By Daniel Scharpenburg
When I reflect on my practice, I realize that I’ve been on at least a dozen retreats with Vajrayana Buddhist teachers, but there are really three that stand out in my memory.
Not to say that the others were bad, but a lot of the teachings I’ve received didn’t do much for me.
There were a few times when I was told that an amazing teacher was coming and then when they came I just didn’t get what the big deal was. Some of my favorite retreats have been with Zen teachers like Karen Maezen Miller and Theravada teachers like Santikaro, but I’ve had more retreats with Tibetan Vajrayana teachers because there have been numerous opportunities for me.
The three that really stick out in my mind are these: the retreat where I received Lojong teachings from Phakyab Rinpoche, the retreat where I received Chod teachings from Tulku Yeshi, and the retreat I’m going to write about today.
It wasn’t my first retreat with Lama Lena. She has visited Kansas City every year, and I’ve had the opportunity to go on retreats with her three times. I’ve received teachings from her on Mahamudra (the Great Seal), and Dzogchen (the Great Perfection).
But this retreat is the one that stands out.
Lama Lena was a student of Wangdor Rinpoche. When she was a young woman in the 1970s, she went to India and wandered around looking for a guru. She found her teacher living in a cave all those years ago and now she also lives in a cave, but travels around giving teachings.
I knew about this retreat a few months in advance: it was to be a weekend retreat—Friday night, all day Saturday, and Sunday morning. It was one of those weekends that I have my kids, so I knew if I wanted to go I had to make arrangements. I was able to arrange a sitter for Saturday with relative ease, but not for Friday night. I thought that would be okay. Often, at these things, the best and most important teachings happen Saturday morning. It wasn’t my first rodeo (as the kids say these days) so I thought I knew what to expect.
Circumstances changed as the retreat grew closer. A week before the retreat, my son’s mother asked if she could take him to a wedding that night—of course I agreed. When I realized I’d only have to make arrangements for my daughter, I thought I could probably go Friday night and experience the whole retreat. I called up my friend Ruthie and asked if she’d mind having my daughter come over and hang out with her daughter. It all lined up perfectly and I didn’t expect it to.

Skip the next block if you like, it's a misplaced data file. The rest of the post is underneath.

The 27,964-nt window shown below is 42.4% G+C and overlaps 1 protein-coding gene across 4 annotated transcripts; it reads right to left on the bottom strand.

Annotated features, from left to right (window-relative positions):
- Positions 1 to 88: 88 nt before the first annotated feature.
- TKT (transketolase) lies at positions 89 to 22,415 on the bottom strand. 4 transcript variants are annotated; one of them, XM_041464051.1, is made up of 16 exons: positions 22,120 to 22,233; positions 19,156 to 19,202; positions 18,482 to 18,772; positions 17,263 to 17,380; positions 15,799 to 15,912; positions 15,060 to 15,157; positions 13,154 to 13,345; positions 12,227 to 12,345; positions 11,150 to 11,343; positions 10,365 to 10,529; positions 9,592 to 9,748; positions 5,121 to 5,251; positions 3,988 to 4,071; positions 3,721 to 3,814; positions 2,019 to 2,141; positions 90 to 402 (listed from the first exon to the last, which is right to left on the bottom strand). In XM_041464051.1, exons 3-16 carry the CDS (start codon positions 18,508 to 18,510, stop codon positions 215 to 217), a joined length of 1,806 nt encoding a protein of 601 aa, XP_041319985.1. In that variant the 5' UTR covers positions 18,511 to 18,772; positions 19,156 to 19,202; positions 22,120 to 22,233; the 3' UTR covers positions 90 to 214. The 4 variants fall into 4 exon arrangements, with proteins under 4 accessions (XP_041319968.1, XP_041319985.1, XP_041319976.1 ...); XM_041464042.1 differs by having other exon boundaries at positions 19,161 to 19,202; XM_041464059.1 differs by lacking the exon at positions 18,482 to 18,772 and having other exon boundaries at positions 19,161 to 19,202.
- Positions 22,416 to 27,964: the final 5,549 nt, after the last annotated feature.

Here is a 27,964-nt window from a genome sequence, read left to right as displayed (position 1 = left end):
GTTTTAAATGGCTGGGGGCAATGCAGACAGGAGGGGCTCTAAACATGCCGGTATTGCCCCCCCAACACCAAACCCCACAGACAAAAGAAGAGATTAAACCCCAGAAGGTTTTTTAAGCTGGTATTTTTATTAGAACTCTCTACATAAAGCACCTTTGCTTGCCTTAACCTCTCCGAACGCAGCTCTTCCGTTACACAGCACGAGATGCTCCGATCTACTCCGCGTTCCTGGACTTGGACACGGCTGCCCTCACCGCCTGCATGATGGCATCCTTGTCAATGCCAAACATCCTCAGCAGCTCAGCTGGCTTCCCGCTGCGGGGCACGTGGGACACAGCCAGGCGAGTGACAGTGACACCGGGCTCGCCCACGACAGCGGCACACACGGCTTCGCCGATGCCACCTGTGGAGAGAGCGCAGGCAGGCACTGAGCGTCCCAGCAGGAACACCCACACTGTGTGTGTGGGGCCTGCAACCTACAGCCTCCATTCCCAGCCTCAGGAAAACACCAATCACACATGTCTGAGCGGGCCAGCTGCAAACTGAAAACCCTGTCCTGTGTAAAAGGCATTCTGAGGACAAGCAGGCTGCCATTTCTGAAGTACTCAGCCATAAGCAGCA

There’s a reason this is important.
Lama Lena did something that she hadn’t done previously; she gave the teaching and empowerment on Friday night and spent all day Saturday clarifying and answering questions about it. If I had missed Friday, as I had planned to, I would have missed the most essential part of the retreat. These kinds of meditations usually don’t do much for me, but this one meant a lot. The empowerment was called 1000 armed Chenrezig. The guided meditation was called The Practice That Takes The Open Heart As The Path To Ati. It’s a Dzogchen teaching.
Normally Vajrayana practices seem silly to me. When people are sitting and visualizing elaborate mandalas, I often wonder if they’re really doing it. And when people are doing dozens of full body prostrations or banging a damaru in one hand while pointing a vajra in the other, I often think, “What the hell is happening?” But this guided meditation moved and inspired me. It did open my heart.
In my estimation, that’s how Vajrayana is. There are some good teachings but lots of nonsense you have to wade through first to get there.
My heart and mind were awakened that night, and sometimes I feel myself slipping back into that state, both during meditation and in daily life. It’s a state of pure gentleness and compassion. It’s what Vajrayana Buddhism should be and often isn’t.
I wanted to share it.
I’ve shared this practice with some of my students several times. Every time I lead this meditation, they rave about how much they absolutely love it, how much it means to them. So, I wanted to transmit these teachings to you.
Here is a guided meditation, I hope I haven’t oversold it:
Editor: Dana Gornall
He was trained and certified as a meditation teacher at the Rime Buddhist Center, where he also spent four years teaching kids about Buddhism and meditation practice. He received additional training in the Zen tradition, both as a Monk in the Korean Zen tradition and as a lay teacher in the Caodong Chan tradition.
He has taken Bodhisattva Vows and the precepts of a lay zen teacher.
His work is dedicated to both sharing his own story and presenting a variety of Buddhist teachings in a way that shows how they are applicable to real life.
Find out more about Daniel on his blog and connect with him on Facebook, Youtube,andTwitter
Latest posts by Daniel Scharpenburg (see all)
- The First Buddhist Teaching: The Four Noble Truths - October 11, 2017
- Equanimity in Adversity: A Zen Story about Wild Horses - October 4, 2017
- Awake in the City - September 3, 2017